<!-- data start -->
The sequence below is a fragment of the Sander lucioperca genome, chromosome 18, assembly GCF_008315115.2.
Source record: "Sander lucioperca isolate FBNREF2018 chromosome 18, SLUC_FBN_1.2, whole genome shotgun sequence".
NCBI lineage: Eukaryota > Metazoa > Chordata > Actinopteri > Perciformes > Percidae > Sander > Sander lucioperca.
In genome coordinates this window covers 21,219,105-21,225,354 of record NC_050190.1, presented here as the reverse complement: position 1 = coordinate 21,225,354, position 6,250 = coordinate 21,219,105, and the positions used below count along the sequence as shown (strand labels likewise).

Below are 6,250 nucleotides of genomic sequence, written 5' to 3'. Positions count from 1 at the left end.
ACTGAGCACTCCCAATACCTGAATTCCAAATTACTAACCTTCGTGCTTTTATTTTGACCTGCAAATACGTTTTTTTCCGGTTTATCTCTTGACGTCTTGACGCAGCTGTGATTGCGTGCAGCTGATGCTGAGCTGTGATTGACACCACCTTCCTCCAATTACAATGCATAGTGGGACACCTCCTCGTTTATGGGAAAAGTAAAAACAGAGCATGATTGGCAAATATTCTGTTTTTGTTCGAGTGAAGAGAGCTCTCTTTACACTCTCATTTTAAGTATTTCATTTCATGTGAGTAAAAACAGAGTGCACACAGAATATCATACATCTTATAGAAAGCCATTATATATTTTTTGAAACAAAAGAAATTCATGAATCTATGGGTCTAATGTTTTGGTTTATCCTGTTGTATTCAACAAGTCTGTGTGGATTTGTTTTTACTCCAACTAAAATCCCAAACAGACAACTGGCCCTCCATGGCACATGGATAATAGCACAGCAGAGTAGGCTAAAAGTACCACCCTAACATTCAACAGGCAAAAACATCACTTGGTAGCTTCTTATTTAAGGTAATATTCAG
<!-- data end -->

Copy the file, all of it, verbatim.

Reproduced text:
The sequence below is a fragment of the Sander lucioperca genome, chromosome 18, assembly GCF_008315115.2.
Source record: "Sander lucioperca isolate FBNREF2018 chromosome 18, SLUC_FBN_1.2, whole genome shotgun sequence".
NCBI lineage: Eukaryota > Metazoa > Chordata > Actinopteri > Perciformes > Percidae > Sander > Sander lucioperca.
In genome coordinates this window covers 21,219,105-21,225,354 of record NC_050190.1, presented here as the reverse complement: position 1 = coordinate 21,225,354, position 6,250 = coordinate 21,219,105, and the positions used below count along the sequence as shown (strand labels likewise).

Below are 6,250 nucleotides of genomic sequence, written 5' to 3'. Positions count from 1 at the left end.
ACTGAGCACTCCCAATACCTGAATTCCAAATTACTAACCTTCGTGCTTTTATTTTGACCTGCAAATACGTTTTTTTCCGGTTTATCTCTTGACGTCTTGACGCAGCTGTGATTGCGTGCAGCTGATGCTGAGCTGTGATTGACACCACCTTCCTCCAATTACAATGCATAGTGGGACACCTCCTCGTTTATGGGAAAAGTAAAAACAGAGCATGATTGGCAAATATTCTGTTTTTGTTCGAGTGAAGAGAGCTCTCTTTACACTCTCATTTTAAGTATTTCATTTCATGTGAGTAAAAACAGAGTGCACACAGAATATCATACATCTTATAGAAAGCCATTATATATTTTTTGAAACAAAAGAAATTCATGAATCTATGGGTCTAATGTTTTGGTTTATCCTGTTGTATTCAACAAGTCTGTGTGGATTTGTTTTTACTCCAACTAAAATCCCAAACAGACAACTGGCCCTCCATGGCACATGGATAATAGCACAGCAGAGTAGGCTAAAAGTACCACCCTAACATTCAACAGGCAAAAACATCACTTGGTAGCTTCTTATTTAAGGTAATATTCAG